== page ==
An invaluable guide to a variety of core research concepts in both political science and international relations. Each entry is consistently structured and cross-relates entries, it contains examples and can be used across an entire degree.
Providing students with a clear introduction to the history of international relations since the Second World War, this Seventh Edition will be instrumental in helping them put current issues into context.
This book questions whether the institutions and practices of the emerging EU diplomatic system conform to established standards of the state-centric diplomatic order; or whether practice is paving the way for innovative, even revolutionary, forms of diplomatic organisation.
This collection brings together leading scholars and practitioners to assess the processes, institutions and outcomes of the EU's collective diplomatic engagement in the fields of security, human rights, trade and finance and environmental politics. It analyzes successes and failures in the EU's search for global influence in the post-Lisbon era.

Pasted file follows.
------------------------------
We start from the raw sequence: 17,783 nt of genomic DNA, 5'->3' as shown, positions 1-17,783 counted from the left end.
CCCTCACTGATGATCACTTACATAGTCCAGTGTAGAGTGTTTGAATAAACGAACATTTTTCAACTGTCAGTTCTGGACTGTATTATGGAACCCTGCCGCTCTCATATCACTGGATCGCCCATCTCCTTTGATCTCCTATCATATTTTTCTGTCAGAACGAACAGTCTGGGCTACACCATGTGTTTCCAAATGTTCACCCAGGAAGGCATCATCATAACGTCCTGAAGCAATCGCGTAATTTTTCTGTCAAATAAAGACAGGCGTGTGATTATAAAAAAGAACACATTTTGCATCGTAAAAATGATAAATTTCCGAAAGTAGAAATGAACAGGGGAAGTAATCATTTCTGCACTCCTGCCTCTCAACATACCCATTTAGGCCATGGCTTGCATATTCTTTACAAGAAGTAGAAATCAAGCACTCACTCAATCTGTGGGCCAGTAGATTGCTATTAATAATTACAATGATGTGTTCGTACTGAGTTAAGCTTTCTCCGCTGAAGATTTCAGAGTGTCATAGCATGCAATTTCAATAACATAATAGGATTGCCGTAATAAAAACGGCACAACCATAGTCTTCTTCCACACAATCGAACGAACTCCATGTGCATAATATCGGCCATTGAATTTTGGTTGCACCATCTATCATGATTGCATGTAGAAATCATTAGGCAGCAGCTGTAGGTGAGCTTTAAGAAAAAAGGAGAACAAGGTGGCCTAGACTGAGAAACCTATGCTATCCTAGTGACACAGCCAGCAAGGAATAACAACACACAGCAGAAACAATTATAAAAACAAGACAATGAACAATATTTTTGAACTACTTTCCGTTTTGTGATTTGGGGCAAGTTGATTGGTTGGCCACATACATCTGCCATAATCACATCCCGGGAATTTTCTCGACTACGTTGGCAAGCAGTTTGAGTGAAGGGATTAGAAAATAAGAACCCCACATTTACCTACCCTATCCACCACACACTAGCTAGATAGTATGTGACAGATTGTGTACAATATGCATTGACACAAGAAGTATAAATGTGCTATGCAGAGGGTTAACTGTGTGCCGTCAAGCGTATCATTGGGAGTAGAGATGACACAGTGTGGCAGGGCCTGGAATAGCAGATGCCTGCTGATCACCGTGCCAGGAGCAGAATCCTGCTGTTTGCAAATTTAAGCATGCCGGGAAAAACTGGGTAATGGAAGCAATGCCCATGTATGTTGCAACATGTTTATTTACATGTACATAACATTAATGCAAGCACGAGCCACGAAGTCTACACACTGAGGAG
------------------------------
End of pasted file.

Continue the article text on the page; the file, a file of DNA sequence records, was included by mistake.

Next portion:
The issues and themes he develops in this book continue to have relevance to modern day concerns with power and its distribution in the international system. Michael Cox's critical introduction provides the reader with background information about the author, the context for the book, its main themes and contemporary relevance.
Investigates whether strategic norms and beliefs held in different countries have become more similar since 1989 and explores the implications for the viability of a common European Security and Defence Policy. This work argues that national strategic cultures, although distinct, have been subject to three learning mechanisms since 1989.
The acceptance of human rights and minority rights, the increasing role of international financial institutions, and globalization have led many observers to question the continued viability of the sovereign state. This book contends that states have never been as sovereign as some have supposed.
The main issues of this work are the construction of US identity, as seen particularly in its foreign policy, and structural issues of identity. It examines the way in which the identity of the USA has been written and rewritten through foreign policies operating in its name.